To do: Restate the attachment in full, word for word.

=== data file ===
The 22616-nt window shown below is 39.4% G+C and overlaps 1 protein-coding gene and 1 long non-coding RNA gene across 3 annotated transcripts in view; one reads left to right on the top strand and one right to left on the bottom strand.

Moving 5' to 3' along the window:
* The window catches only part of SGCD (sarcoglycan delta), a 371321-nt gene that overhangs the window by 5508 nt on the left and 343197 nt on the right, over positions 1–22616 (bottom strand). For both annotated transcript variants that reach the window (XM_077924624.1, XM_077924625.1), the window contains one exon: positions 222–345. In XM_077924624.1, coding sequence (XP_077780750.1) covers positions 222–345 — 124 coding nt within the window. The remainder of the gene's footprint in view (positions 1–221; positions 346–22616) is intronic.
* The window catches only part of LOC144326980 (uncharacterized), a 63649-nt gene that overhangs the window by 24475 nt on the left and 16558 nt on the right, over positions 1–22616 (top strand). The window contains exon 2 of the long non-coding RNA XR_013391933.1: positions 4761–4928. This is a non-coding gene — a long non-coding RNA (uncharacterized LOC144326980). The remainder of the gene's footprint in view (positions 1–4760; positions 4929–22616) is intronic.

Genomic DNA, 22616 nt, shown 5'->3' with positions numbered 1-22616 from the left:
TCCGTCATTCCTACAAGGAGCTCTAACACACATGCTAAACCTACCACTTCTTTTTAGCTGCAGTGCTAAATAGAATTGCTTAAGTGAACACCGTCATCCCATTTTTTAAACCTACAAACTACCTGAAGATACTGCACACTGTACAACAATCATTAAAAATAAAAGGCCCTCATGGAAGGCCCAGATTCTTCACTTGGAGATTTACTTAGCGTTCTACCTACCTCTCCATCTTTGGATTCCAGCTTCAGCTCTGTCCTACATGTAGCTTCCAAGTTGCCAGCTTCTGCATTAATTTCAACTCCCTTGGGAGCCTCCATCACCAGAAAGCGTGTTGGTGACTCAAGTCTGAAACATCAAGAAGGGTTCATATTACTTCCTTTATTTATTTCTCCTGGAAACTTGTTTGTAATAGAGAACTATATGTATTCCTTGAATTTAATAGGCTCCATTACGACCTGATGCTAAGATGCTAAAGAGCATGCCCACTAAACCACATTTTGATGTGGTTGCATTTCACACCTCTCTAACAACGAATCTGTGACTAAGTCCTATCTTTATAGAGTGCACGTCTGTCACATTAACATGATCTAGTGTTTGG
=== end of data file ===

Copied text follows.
The 22616-nt window shown below is 39.4% G+C and overlaps 1 protein-coding gene and 1 long non-coding RNA gene across 3 annotated transcripts in view; one reads left to right on the top strand and one right to left on the bottom strand.

Moving 5' to 3' along the window:
* The window catches only part of SGCD (sarcoglycan delta), a 371321-nt gene that overhangs the window by 5508 nt on the left and 343197 nt on the right, over positions 1–22616 (bottom strand). For both annotated transcript variants that reach the window (XM_077924624.1, XM_077924625.1), the window contains one exon: positions 222–345. In XM_077924624.1, coding sequence (XP_077780750.1) covers positions 222–345 — 124 coding nt within the window. The remainder of the gene's footprint in view (positions 1–221; positions 346–22616) is intronic.
* The window catches only part of LOC144326980 (uncharacterized), a 63649-nt gene that overhangs the window by 24475 nt on the left and 16558 nt on the right, over positions 1–22616 (top strand). The window contains exon 2 of the long non-coding RNA XR_013391933.1: positions 4761–4928. This is a non-coding gene — a long non-coding RNA (uncharacterized LOC144326980). The remainder of the gene's footprint in view (positions 1–4760; positions 4929–22616) is intronic.

Genomic DNA, 22616 nt, shown 5'->3' with positions numbered 1-22616 from the left:
TCCGTCATTCCTACAAGGAGCTCTAACACACATGCTAAACCTACCACTTCTTTTTAGCTGCAGTGCTAAATAGAATTGCTTAAGTGAACACCGTCATCCCATTTTTTAAACCTACAAACTACCTGAAGATACTGCACACTGTACAACAATCATTAAAAATAAAAGGCCCTCATGGAAGGCCCAGATTCTTCACTTGGAGATTTACTTAGCGTTCTACCTACCTCTCCATCTTTGGATTCCAGCTTCAGCTCTGTCCTACATGTAGCTTCCAAGTTGCCAGCTTCTGCATTAATTTCAACTCCCTTGGGAGCCTCCATCACCAGAAAGCGTGTTGGTGACTCAAGTCTGAAACATCAAGAAGGGTTCATATTACTTCCTTTATTTATTTCTCCTGGAAACTTGTTTGTAATAGAGAACTATATGTATTCCTTGAATTTAATAGGCTCCATTACGACCTGATGCTAAGATGCTAAAGAGCATGCCCACTAAACCACATTTTGATGTGGTTGCATTTCACACCTCTCTAACAACGAATCTGTGACTAAGTCCTATCTTTATAGAGTGCACGTCTGTCACATTAACATGATCTAGTGTTTGG